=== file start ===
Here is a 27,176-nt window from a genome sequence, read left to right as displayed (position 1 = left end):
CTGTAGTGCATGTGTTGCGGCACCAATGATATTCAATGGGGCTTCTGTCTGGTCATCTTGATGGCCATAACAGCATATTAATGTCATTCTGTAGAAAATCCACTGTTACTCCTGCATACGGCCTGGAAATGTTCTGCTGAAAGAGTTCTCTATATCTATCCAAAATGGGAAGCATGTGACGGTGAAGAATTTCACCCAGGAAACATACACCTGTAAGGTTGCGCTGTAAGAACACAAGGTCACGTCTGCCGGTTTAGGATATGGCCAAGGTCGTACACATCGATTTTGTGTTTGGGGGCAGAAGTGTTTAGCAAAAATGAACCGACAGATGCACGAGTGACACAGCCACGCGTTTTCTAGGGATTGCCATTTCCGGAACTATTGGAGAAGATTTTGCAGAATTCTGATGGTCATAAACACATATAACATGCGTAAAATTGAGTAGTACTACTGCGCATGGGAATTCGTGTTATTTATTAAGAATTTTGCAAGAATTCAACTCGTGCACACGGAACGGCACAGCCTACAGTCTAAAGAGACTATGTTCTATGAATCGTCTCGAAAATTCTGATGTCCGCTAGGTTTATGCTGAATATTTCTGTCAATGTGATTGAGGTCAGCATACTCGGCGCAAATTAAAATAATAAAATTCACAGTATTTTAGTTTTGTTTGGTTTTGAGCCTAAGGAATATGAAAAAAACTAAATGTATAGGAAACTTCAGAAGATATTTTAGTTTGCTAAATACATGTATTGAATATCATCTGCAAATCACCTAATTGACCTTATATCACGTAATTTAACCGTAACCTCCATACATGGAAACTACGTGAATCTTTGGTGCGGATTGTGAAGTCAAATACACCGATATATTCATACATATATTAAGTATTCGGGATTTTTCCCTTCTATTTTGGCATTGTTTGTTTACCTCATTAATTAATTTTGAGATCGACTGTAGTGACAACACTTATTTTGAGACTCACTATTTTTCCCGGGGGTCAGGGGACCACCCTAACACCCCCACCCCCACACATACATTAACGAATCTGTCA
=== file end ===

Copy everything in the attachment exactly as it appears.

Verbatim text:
Here is a 27,176-nt window from a genome sequence, read left to right as displayed (position 1 = left end):
CTGTAGTGCATGTGTTGCGGCACCAATGATATTCAATGGGGCTTCTGTCTGGTCATCTTGATGGCCATAACAGCATATTAATGTCATTCTGTAGAAAATCCACTGTTACTCCTGCATACGGCCTGGAAATGTTCTGCTGAAAGAGTTCTCTATATCTATCCAAAATGGGAAGCATGTGACGGTGAAGAATTTCACCCAGGAAACATACACCTGTAAGGTTGCGCTGTAAGAACACAAGGTCACGTCTGCCGGTTTAGGATATGGCCAAGGTCGTACACATCGATTTTGTGTTTGGGGGCAGAAGTGTTTAGCAAAAATGAACCGACAGATGCACGAGTGACACAGCCACGCGTTTTCTAGGGATTGCCATTTCCGGAACTATTGGAGAAGATTTTGCAGAATTCTGATGGTCATAAACACATATAACATGCGTAAAATTGAGTAGTACTACTGCGCATGGGAATTCGTGTTATTTATTAAGAATTTTGCAAGAATTCAACTCGTGCACACGGAACGGCACAGCCTACAGTCTAAAGAGACTATGTTCTATGAATCGTCTCGAAAATTCTGATGTCCGCTAGGTTTATGCTGAATATTTCTGTCAATGTGATTGAGGTCAGCATACTCGGCGCAAATTAAAATAATAAAATTCACAGTATTTTAGTTTTGTTTGGTTTTGAGCCTAAGGAATATGAAAAAAACTAAATGTATAGGAAACTTCAGAAGATATTTTAGTTTGCTAAATACATGTATTGAATATCATCTGCAAATCACCTAATTGACCTTATATCACGTAATTTAACCGTAACCTCCATACATGGAAACTACGTGAATCTTTGGTGCGGATTGTGAAGTCAAATACACCGATATATTCATACATATATTAAGTATTCGGGATTTTTCCCTTCTATTTTGGCATTGTTTGTTTACCTCATTAATTAATTTTGAGATCGACTGTAGTGACAACACTTATTTTGAGACTCACTATTTTTCCCGGGGGTCAGGGGACCACCCTAACACCCCCACCCCCACACATACATTAACGAATCTGTCA